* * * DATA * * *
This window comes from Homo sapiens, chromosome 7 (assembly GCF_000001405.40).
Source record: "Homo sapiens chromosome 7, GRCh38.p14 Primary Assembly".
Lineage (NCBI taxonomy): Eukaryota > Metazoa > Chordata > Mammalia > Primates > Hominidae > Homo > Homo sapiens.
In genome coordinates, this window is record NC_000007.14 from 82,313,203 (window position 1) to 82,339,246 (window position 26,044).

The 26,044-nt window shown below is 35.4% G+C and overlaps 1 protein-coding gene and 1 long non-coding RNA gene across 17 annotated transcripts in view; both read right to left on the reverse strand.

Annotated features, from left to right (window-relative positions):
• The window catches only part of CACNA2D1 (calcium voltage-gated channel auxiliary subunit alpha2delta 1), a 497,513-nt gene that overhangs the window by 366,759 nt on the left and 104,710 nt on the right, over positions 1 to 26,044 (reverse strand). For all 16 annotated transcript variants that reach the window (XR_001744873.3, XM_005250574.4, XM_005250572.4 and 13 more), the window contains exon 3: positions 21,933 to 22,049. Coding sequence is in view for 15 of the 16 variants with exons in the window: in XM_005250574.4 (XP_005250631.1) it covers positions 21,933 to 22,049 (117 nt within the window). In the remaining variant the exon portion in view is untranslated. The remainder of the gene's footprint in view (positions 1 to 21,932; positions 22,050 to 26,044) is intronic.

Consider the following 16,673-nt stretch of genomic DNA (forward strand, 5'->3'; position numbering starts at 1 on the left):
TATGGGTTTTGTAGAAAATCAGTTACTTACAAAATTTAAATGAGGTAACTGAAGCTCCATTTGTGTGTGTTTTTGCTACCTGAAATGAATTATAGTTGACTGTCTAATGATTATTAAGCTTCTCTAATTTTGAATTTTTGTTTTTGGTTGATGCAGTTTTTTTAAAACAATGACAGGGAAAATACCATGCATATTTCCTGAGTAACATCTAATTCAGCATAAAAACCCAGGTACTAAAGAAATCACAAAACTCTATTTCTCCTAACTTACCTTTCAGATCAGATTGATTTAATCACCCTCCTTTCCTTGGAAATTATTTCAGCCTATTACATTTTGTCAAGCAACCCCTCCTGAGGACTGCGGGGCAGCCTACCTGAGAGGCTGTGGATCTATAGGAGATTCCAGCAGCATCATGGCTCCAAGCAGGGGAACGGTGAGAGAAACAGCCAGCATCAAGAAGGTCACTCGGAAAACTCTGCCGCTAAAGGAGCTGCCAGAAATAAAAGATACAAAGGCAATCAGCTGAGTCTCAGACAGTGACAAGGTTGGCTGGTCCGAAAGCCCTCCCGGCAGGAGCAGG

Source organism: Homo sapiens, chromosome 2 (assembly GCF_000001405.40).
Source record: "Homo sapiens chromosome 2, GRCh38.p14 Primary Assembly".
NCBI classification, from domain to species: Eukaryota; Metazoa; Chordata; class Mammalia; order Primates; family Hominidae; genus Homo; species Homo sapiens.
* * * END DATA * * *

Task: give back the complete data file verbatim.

This window comes from Homo sapiens, chromosome 7 (assembly GCF_000001405.40).
Source record: "Homo sapiens chromosome 7, GRCh38.p14 Primary Assembly".
Lineage (NCBI taxonomy): Eukaryota > Metazoa > Chordata > Mammalia > Primates > Hominidae > Homo > Homo sapiens.
In genome coordinates, this window is record NC_000007.14 from 82,313,203 (window position 1) to 82,339,246 (window position 26,044).

The 26,044-nt window shown below is 35.4% G+C and overlaps 1 protein-coding gene and 1 long non-coding RNA gene across 17 annotated transcripts in view; both read right to left on the reverse strand.

Annotated features, from left to right (window-relative positions):
• The window catches only part of CACNA2D1 (calcium voltage-gated channel auxiliary subunit alpha2delta 1), a 497,513-nt gene that overhangs the window by 366,759 nt on the left and 104,710 nt on the right, over positions 1 to 26,044 (reverse strand). For all 16 annotated transcript variants that reach the window (XR_001744873.3, XM_005250574.4, XM_005250572.4 and 13 more), the window contains exon 3: positions 21,933 to 22,049. Coding sequence is in view for 15 of the 16 variants with exons in the window: in XM_005250574.4 (XP_005250631.1) it covers positions 21,933 to 22,049 (117 nt within the window). In the remaining variant the exon portion in view is untranslated. The remainder of the gene's footprint in view (positions 1 to 21,932; positions 22,050 to 26,044) is intronic.

Consider the following 16,673-nt stretch of genomic DNA (forward strand, 5'->3'; position numbering starts at 1 on the left):
TATGGGTTTTGTAGAAAATCAGTTACTTACAAAATTTAAATGAGGTAACTGAAGCTCCATTTGTGTGTGTTTTTGCTACCTGAAATGAATTATAGTTGACTGTCTAATGATTATTAAGCTTCTCTAATTTTGAATTTTTGTTTTTGGTTGATGCAGTTTTTTTAAAACAATGACAGGGAAAATACCATGCATATTTCCTGAGTAACATCTAATTCAGCATAAAAACCCAGGTACTAAAGAAATCACAAAACTCTATTTCTCCTAACTTACCTTTCAGATCAGATTGATTTAATCACCCTCCTTTCCTTGGAAATTATTTCAGCCTATTACATTTTGTCAAGCAACCCCTCCTGAGGACTGCGGGGCAGCCTACCTGAGAGGCTGTGGATCTATAGGAGATTCCAGCAGCATCATGGCTCCAAGCAGGGGAACGGTGAGAGAAACAGCCAGCATCAAGAAGGTCACTCGGAAAACTCTGCCGCTAAAGGAGCTGCCAGAAATAAAAGATACAAAGGCAATCAGCTGAGTCTCAGACAGTGACAAGGTTGGCTGGTCCGAAAGCCCTCCCGGCAGGAGCAGG

Source organism: Homo sapiens, chromosome 2 (assembly GCF_000001405.40).
Source record: "Homo sapiens chromosome 2, GRCh38.p14 Primary Assembly".
NCBI classification, from domain to species: Eukaryota; Metazoa; Chordata; class Mammalia; order Primates; family Hominidae; genus Homo; species Homo sapiens.